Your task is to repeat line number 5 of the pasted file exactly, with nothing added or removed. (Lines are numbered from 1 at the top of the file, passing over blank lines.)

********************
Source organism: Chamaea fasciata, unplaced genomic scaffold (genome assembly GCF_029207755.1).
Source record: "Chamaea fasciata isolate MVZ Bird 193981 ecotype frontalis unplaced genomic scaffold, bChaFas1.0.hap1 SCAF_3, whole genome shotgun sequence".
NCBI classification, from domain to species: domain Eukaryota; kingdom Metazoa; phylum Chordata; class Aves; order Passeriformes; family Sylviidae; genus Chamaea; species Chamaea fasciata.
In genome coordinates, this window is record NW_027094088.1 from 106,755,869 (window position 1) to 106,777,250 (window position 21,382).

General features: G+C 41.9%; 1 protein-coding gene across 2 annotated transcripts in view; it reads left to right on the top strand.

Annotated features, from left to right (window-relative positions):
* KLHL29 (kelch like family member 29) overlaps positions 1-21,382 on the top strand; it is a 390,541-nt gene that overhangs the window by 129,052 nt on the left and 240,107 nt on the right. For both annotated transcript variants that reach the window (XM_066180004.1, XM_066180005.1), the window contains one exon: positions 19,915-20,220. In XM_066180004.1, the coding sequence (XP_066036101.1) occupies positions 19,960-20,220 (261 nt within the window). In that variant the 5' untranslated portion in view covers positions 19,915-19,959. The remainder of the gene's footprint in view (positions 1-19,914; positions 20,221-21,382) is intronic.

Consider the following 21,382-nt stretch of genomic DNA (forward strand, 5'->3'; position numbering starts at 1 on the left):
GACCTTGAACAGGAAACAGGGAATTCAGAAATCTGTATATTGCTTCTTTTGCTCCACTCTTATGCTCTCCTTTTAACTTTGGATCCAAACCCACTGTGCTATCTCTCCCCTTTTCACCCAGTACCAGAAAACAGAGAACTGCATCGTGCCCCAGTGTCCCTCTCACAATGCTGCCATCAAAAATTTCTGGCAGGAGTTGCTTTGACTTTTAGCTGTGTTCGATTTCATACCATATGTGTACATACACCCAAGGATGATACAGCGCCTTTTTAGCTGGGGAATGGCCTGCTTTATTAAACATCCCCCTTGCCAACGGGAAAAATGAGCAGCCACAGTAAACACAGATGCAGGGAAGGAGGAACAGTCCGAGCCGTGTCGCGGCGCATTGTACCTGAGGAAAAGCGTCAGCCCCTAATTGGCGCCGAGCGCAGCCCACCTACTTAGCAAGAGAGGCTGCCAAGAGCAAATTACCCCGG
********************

General features: G+C 41.9%; 1 protein-coding gene across 2 annotated transcripts in view; it reads left to right on the top strand.